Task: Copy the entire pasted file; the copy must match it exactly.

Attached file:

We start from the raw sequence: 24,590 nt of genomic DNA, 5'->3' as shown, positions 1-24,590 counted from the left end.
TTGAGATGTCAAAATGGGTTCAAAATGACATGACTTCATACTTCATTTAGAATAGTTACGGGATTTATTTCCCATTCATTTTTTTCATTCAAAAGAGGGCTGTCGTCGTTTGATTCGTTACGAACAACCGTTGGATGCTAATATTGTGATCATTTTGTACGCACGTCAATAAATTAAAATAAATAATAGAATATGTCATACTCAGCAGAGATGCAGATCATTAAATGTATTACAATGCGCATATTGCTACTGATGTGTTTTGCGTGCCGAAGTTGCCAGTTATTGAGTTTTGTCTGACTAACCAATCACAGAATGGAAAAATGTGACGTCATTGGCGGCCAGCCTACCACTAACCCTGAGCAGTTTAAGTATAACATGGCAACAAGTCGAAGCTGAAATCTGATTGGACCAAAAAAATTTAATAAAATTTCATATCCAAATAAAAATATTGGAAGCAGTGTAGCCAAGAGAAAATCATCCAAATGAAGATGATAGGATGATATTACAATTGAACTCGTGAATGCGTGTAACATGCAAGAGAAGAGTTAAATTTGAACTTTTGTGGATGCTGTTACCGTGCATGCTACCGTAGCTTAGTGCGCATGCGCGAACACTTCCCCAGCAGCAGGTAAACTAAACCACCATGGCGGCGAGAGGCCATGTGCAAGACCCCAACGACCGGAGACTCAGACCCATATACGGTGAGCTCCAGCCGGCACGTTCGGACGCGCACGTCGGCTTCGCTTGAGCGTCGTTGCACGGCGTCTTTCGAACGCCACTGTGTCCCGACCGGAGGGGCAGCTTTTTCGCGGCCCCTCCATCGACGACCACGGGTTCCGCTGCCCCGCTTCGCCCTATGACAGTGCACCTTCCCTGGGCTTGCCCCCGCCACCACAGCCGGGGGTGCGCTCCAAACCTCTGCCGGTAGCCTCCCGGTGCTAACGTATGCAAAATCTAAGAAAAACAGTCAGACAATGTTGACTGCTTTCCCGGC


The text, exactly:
We start from the raw sequence: 24,590 nt of genomic DNA, 5'->3' as shown, positions 1-24,590 counted from the left end.
TTGAGATGTCAAAATGGGTTCAAAATGACATGACTTCATACTTCATTTAGAATAGTTACGGGATTTATTTCCCATTCATTTTTTTCATTCAAAAGAGGGCTGTCGTCGTTTGATTCGTTACGAACAACCGTTGGATGCTAATATTGTGATCATTTTGTACGCACGTCAATAAATTAAAATAAATAATAGAATATGTCATACTCAGCAGAGATGCAGATCATTAAATGTATTACAATGCGCATATTGCTACTGATGTGTTTTGCGTGCCGAAGTTGCCAGTTATTGAGTTTTGTCTGACTAACCAATCACAGAATGGAAAAATGTGACGTCATTGGCGGCCAGCCTACCACTAACCCTGAGCAGTTTAAGTATAACATGGCAACAAGTCGAAGCTGAAATCTGATTGGACCAAAAAAATTTAATAAAATTTCATATCCAAATAAAAATATTGGAAGCAGTGTAGCCAAGAGAAAATCATCCAAATGAAGATGATAGGATGATATTACAATTGAACTCGTGAATGCGTGTAACATGCAAGAGAAGAGTTAAATTTGAACTTTTGTGGATGCTGTTACCGTGCATGCTACCGTAGCTTAGTGCGCATGCGCGAACACTTCCCCAGCAGCAGGTAAACTAAACCACCATGGCGGCGAGAGGCCATGTGCAAGACCCCAACGACCGGAGACTCAGACCCATATACGGTGAGCTCCAGCCGGCACGTTCGGACGCGCACGTCGGCTTCGCTTGAGCGTCGTTGCACGGCGTCTTTCGAACGCCACTGTGTCCCGACCGGAGGGGCAGCTTTTTCGCGGCCCCTCCATCGACGACCACGGGTTCCGCTGCCCCGCTTCGCCCTATGACAGTGCACCTTCCCTGGGCTTGCCCCCGCCACCACAGCCGGGGGTGCGCTCCAAACCTCTGCCGGTAGCCTCCCGGTGCTAACGTATGCAAAATCTAAGAAAAACAGTCAGACAATGTTGACTGCTTTCCCGGC